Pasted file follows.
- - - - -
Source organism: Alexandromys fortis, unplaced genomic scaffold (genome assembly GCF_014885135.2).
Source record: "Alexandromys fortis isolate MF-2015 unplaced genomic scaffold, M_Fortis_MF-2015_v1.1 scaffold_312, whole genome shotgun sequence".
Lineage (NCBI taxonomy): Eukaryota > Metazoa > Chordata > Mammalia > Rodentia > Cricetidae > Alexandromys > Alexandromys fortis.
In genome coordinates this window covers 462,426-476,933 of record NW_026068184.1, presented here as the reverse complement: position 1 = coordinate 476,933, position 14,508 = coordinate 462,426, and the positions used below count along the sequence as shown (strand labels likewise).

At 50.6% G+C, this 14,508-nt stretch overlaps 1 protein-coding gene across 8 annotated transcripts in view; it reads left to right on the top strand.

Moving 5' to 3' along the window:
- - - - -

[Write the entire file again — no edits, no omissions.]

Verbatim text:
Source organism: Alexandromys fortis, unplaced genomic scaffold (genome assembly GCF_014885135.2).
Source record: "Alexandromys fortis isolate MF-2015 unplaced genomic scaffold, M_Fortis_MF-2015_v1.1 scaffold_312, whole genome shotgun sequence".
Lineage (NCBI taxonomy): Eukaryota > Metazoa > Chordata > Mammalia > Rodentia > Cricetidae > Alexandromys > Alexandromys fortis.
In genome coordinates this window covers 462,426-476,933 of record NW_026068184.1, presented here as the reverse complement: position 1 = coordinate 476,933, position 14,508 = coordinate 462,426, and the positions used below count along the sequence as shown (strand labels likewise).

At 50.6% G+C, this 14,508-nt stretch overlaps 1 protein-coding gene across 8 annotated transcripts in view; it reads left to right on the top strand.

Moving 5' to 3' along the window: